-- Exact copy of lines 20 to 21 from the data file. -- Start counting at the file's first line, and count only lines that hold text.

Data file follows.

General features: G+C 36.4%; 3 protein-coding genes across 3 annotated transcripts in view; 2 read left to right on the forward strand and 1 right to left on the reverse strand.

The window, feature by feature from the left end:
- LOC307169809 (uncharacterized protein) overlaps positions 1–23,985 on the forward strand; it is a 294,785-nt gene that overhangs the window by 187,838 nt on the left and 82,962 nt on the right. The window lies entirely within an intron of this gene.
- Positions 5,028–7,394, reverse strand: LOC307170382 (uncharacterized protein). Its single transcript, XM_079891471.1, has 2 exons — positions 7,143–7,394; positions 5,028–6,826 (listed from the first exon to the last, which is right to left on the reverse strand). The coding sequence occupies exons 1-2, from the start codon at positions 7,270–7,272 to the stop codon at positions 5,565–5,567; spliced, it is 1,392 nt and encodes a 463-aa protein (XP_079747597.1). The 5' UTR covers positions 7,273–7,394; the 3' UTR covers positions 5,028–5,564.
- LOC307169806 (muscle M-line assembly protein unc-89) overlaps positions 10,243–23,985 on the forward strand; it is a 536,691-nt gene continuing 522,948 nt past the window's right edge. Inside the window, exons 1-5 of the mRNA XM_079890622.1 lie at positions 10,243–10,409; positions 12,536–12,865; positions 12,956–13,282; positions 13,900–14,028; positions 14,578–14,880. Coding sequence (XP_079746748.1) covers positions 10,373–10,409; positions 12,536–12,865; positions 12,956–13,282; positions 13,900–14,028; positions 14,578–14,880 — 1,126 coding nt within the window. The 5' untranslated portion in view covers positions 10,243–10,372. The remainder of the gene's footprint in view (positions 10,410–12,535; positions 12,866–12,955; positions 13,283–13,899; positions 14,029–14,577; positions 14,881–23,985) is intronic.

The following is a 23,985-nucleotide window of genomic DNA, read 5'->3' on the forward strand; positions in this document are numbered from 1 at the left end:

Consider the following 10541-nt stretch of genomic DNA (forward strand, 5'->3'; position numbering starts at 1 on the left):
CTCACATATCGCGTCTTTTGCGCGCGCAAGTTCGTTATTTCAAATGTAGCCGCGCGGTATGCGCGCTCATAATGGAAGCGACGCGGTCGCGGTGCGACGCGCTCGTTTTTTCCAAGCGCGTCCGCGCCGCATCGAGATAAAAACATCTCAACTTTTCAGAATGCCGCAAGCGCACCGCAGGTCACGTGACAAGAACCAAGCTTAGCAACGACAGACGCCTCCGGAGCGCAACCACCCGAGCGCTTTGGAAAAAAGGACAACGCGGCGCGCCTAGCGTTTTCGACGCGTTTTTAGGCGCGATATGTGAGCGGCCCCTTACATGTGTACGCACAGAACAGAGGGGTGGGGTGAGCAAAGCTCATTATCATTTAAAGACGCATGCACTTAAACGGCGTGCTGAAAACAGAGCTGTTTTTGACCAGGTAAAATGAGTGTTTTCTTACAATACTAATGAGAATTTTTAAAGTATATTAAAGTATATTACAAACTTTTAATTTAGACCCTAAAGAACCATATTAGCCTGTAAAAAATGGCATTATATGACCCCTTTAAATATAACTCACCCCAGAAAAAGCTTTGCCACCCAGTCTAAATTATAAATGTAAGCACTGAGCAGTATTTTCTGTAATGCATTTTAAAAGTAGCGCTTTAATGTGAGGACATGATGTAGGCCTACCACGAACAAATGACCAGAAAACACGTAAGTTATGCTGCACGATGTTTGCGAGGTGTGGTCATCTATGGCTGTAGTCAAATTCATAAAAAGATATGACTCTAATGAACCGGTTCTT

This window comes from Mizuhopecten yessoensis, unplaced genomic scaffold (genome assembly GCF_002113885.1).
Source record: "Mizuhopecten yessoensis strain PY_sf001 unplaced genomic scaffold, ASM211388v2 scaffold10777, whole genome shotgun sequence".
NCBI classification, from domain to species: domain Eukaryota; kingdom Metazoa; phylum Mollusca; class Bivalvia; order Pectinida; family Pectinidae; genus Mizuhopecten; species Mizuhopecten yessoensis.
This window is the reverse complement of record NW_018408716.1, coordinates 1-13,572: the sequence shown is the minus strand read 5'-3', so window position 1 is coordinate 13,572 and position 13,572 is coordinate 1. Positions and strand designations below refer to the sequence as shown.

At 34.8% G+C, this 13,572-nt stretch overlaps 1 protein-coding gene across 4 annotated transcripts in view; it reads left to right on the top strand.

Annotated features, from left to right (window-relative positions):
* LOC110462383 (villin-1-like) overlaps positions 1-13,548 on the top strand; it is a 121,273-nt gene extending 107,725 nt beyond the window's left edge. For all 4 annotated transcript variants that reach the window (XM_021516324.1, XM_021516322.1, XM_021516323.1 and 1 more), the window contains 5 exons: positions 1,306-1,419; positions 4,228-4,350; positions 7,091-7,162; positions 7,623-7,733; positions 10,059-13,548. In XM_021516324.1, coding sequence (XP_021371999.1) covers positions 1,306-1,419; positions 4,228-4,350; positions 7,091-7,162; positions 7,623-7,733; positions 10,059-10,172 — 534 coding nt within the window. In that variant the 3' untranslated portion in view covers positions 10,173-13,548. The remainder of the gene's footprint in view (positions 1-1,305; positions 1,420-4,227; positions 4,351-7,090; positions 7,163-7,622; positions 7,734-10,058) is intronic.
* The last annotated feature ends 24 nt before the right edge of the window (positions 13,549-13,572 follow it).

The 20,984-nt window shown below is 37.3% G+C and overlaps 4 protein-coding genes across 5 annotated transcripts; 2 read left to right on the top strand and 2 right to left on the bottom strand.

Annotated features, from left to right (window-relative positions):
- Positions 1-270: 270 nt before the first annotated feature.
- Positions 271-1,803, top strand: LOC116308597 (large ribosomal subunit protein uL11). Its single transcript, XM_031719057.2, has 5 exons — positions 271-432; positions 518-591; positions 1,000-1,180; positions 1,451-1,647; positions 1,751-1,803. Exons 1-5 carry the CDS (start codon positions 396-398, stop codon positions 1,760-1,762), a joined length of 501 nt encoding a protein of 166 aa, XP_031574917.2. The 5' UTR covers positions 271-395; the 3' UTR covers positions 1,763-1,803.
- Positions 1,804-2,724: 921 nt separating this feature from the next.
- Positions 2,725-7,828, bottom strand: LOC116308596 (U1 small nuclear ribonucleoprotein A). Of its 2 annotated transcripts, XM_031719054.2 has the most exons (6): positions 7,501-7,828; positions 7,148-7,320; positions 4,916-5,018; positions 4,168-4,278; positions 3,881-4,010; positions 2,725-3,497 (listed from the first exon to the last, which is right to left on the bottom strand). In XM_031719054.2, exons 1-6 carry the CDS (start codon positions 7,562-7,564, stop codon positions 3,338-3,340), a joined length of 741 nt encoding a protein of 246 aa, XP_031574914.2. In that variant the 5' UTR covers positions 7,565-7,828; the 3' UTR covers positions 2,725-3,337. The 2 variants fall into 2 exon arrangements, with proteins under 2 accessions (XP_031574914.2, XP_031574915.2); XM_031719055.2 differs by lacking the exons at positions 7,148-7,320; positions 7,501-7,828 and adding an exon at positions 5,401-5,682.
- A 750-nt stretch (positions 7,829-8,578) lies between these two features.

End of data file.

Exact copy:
- Positions 271-1,803, top strand: LOC116308597 (large ribosomal subunit protein uL11). Its single transcript, XM_031719057.2, has 5 exons — positions 271-432; positions 518-591; positions 1,000-1,180; positions 1,451-1,647; positions 1,751-1,803. Exons 1-5 carry the CDS (start codon positions 396-398, stop codon positions 1,760-1,762), a joined length of 501 nt encoding a protein of 166 aa, XP_031574917.2. The 5' UTR covers positions 271-395; the 3' UTR covers positions 1,763-1,803.
- Positions 1,804-2,724: 921 nt separating this feature from the next.